My Cockroach Theory - Part 2
So why the cockroach, then?
Creationists believe there is no such thing as evolution and that God created all the animals in one day, 6,000 years ago.
This means that the God creationists believe in, is in fact the God of Evolution.
Everything evolved from God's hands.In the Bible, God doesn't just wave his hands and create human beings. He actually has to put a bit of work in, moulding clay, removing ribs etc etc. Therefore in order to create all the other animals, it's reasonable to assume he had to put some more work in. The Bible doesn't tell us exactly how he created all the other creatures, but the Last Continent does - using small tools and trial and error.
(The dinosaurs were a bit of an error.
And just how the creationist God created over 400,000 different species of beetles (hence the beetles in LC) in just one day, makes the mind boggle.
Pooh-- I haven't had time to post until now, and it's so refreshing to find that although I agree somewhat with you, you have come your usual cropper. I suggest that you re-read Genesis 1, 2, 3. There is quite a difference in the two accounts of creation. In one (Genesis 1) you have something that sounds very much like the theory of evolution. You, on the other hand seem to be referring to Genesis 2 & 3. And the two sets of creation stories are contradictory. Granted, the strict fundamentalist Christians also have a problem with this. See (for example) Inherit the Wind
, Miller's version of the Scopes trial. Unfortunately, in this country, and especially in Arizona, we seem to be fighting the battles of the last century again--with the Tea Party Repubicans trying to turn the clock back to at least the 1920s, or perhaps earlier.
After re-reading this, and enjoying it somewhat more than the first time, I still find it one of Terry's weaker books. I think this is basically because (as Del noted), there are two stories which are rather forcibly joined together.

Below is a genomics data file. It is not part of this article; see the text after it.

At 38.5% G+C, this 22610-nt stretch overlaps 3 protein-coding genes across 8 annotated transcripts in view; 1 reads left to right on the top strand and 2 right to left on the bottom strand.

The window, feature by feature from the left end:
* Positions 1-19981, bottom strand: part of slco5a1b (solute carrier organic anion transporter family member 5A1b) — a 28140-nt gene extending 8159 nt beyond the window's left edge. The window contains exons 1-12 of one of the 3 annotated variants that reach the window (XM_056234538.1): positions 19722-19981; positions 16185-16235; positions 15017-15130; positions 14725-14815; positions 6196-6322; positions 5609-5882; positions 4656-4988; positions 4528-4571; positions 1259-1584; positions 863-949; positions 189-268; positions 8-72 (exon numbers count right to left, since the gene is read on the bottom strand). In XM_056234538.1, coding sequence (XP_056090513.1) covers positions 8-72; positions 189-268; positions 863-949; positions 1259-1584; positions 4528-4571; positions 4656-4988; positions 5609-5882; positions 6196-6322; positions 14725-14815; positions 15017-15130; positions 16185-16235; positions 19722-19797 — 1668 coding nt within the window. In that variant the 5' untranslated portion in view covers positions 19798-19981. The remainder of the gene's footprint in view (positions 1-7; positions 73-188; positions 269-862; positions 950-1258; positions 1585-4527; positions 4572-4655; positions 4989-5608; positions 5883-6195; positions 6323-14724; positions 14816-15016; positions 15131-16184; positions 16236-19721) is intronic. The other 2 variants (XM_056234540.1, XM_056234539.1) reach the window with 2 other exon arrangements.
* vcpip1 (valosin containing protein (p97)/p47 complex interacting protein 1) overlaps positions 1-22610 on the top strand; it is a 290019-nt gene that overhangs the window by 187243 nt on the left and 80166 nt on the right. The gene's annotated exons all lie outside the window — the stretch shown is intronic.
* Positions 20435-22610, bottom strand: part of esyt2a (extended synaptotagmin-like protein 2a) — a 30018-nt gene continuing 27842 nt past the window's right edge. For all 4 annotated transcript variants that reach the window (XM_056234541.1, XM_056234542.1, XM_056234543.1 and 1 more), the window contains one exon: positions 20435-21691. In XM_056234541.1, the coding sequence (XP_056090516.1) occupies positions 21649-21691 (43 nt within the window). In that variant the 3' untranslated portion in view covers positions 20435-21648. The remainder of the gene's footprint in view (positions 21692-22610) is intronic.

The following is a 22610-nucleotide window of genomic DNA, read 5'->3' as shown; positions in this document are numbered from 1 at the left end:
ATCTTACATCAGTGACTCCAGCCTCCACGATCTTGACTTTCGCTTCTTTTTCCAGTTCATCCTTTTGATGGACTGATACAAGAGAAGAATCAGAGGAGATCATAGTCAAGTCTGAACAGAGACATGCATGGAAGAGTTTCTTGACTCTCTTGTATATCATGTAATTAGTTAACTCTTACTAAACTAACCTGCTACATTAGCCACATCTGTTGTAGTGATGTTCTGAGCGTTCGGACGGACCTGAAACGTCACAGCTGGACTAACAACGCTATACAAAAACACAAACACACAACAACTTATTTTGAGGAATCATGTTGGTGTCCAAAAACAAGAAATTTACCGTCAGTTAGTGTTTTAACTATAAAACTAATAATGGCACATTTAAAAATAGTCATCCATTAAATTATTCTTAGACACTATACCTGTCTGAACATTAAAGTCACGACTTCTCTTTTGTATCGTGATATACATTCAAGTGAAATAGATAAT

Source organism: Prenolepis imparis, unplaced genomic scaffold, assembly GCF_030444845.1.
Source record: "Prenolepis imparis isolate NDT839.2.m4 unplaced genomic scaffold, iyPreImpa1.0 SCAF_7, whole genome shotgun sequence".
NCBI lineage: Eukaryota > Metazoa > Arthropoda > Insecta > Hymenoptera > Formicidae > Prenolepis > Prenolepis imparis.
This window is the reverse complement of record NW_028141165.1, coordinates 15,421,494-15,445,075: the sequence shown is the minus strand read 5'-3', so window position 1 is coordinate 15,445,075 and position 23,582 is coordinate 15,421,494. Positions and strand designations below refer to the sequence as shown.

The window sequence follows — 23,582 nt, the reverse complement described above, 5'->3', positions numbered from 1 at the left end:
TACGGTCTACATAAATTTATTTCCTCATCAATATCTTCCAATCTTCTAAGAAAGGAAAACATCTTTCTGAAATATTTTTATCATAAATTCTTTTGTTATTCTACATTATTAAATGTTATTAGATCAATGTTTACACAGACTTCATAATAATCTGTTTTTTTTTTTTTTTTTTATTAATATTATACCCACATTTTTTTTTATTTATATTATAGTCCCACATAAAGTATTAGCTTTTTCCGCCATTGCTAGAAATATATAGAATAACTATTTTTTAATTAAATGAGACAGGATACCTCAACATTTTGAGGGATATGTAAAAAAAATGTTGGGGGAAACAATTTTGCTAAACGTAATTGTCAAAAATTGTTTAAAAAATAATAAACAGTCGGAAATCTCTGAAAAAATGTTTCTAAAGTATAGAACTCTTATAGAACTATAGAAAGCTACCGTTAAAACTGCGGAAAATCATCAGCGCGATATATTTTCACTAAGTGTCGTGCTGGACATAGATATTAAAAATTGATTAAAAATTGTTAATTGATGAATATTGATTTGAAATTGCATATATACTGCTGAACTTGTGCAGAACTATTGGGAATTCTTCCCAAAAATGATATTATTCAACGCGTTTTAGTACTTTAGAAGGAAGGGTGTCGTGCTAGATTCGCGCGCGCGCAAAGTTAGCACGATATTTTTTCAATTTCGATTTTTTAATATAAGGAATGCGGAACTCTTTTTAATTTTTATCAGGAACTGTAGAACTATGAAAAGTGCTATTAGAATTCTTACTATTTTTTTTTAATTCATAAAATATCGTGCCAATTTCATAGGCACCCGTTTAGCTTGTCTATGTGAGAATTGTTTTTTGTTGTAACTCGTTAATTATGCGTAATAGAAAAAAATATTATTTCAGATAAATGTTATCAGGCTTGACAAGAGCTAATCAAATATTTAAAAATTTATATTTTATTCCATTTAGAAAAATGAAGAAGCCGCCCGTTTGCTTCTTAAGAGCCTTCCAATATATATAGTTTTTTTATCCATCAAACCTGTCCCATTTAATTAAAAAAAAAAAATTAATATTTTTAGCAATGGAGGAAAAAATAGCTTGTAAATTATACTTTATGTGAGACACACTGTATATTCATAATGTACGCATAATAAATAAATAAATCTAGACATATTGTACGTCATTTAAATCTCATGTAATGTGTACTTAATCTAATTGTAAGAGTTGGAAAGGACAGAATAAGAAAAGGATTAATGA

I agree that the "god" of the island is really quite dumb--and fails to understand creation at all,. Furthermore he certainly doesn't really understand evolution (though his creations seem to). While I understand that this part of the novel has all sorts of references to Darwin and may be the basis for the Science of Discworld--I found it basically boring. Terry does so much better with exploring and satirizing organized religion in other books. And Terry does so much better with time-travel in later books (albeit the Monks of History help).
On the other hand, I quite enjoyed the Australian bits with Rincewind--although I had to dig out the explanation of parts of them the first time. Generally I find Rincewind a boring "one joke" character, but in this novel he seems quite fascinating. I do wish, however, that there'd been a good deal more about the Australian "creator". That part was quite interesting, as was the idea of the kangaroo as the "Trickster". I must admit though that the description of how the platypus was created was hilarious. In other words, I found Austrlia fascinating (we live in a desert also). But the island with one god who creates ones of everything--was , well, not Terry's best work.